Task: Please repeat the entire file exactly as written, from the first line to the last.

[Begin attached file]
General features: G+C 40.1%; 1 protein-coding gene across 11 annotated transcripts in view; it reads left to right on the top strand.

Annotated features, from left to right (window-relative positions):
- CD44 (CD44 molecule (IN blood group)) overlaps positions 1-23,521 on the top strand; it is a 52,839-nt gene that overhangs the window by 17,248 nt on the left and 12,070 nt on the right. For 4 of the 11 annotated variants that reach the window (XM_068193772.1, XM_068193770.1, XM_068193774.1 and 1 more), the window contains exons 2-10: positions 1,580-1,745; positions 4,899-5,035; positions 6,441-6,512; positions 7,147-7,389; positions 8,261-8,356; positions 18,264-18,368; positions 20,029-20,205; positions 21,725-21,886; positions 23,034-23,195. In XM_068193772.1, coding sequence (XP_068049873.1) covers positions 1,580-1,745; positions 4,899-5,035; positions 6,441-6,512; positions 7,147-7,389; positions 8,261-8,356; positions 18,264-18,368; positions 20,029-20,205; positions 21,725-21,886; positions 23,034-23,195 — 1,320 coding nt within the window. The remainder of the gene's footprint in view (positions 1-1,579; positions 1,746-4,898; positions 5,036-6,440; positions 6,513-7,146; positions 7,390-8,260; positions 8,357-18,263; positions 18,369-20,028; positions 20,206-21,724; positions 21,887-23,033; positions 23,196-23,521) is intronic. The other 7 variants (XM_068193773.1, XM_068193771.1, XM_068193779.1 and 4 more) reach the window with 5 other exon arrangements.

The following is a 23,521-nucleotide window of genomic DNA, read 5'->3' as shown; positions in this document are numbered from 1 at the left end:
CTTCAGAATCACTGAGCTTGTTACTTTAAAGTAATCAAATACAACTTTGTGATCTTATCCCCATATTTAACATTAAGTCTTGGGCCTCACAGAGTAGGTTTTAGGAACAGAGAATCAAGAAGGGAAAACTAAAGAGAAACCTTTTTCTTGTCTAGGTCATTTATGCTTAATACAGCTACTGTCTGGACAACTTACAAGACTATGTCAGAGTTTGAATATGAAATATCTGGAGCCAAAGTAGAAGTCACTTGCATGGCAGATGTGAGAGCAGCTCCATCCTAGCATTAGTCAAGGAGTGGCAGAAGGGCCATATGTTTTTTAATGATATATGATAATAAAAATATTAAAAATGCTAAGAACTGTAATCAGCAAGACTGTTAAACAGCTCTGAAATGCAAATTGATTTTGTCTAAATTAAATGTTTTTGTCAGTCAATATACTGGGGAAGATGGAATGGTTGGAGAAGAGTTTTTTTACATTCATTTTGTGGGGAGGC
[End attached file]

General features: G+C 40.1%; 1 protein-coding gene across 11 annotated transcripts in view; it reads left to right on the top strand.

Annotated features, from left to right (window-relative positions):
- CD44 (CD44 molecule (IN blood group)) overlaps positions 1-23,521 on the top strand; it is a 52,839-nt gene that overhangs the window by 17,248 nt on the left and 12,070 nt on the right. For 4 of the 11 annotated variants that reach the window (XM_068193772.1, XM_068193770.1, XM_068193774.1 and 1 more), the window contains exons 2-10: positions 1,580-1,745; positions 4,899-5,035; positions 6,441-6,512; positions 7,147-7,389; positions 8,261-8,356; positions 18,264-18,368; positions 20,029-20,205; positions 21,725-21,886; positions 23,034-23,195. In XM_068193772.1, coding sequence (XP_068049873.1) covers positions 1,580-1,745; positions 4,899-5,035; positions 6,441-6,512; positions 7,147-7,389; positions 8,261-8,356; positions 18,264-18,368; positions 20,029-20,205; positions 21,725-21,886; positions 23,034-23,195 — 1,320 coding nt within the window. The remainder of the gene's footprint in view (positions 1-1,579; positions 1,746-4,898; positions 5,036-6,440; positions 6,513-7,146; positions 7,390-8,260; positions 8,357-18,263; positions 18,369-20,028; positions 20,206-21,724; positions 21,887-23,033; positions 23,196-23,521) is intronic. The other 7 variants (XM_068193773.1, XM_068193771.1, XM_068193779.1 and 4 more) reach the window with 5 other exon arrangements.

The following is a 23,521-nucleotide window of genomic DNA, read 5'->3' as shown; positions in this document are numbered from 1 at the left end:
CTTCAGAATCACTGAGCTTGTTACTTTAAAGTAATCAAATACAACTTTGTGATCTTATCCCCATATTTAACATTAAGTCTTGGGCCTCACAGAGTAGGTTTTAGGAACAGAGAATCAAGAAGGGAAAACTAAAGAGAAACCTTTTTCTTGTCTAGGTCATTTATGCTTAATACAGCTACTGTCTGGACAACTTACAAGACTATGTCAGAGTTTGAATATGAAATATCTGGAGCCAAAGTAGAAGTCACTTGCATGGCAGATGTGAGAGCAGCTCCATCCTAGCATTAGTCAAGGAGTGGCAGAAGGGCCATATGTTTTTTAATGATATATGATAATAAAAATATTAAAAATGCTAAGAACTGTAATCAGCAAGACTGTTAAACAGCTCTGAAATGCAAATTGATTTTGTCTAAATTAAATGTTTTTGTCAGTCAATATACTGGGGAAGATGGAATGGTTGGAGAAGAGTTTTTTTACATTCATTTTGTGGGGAGGC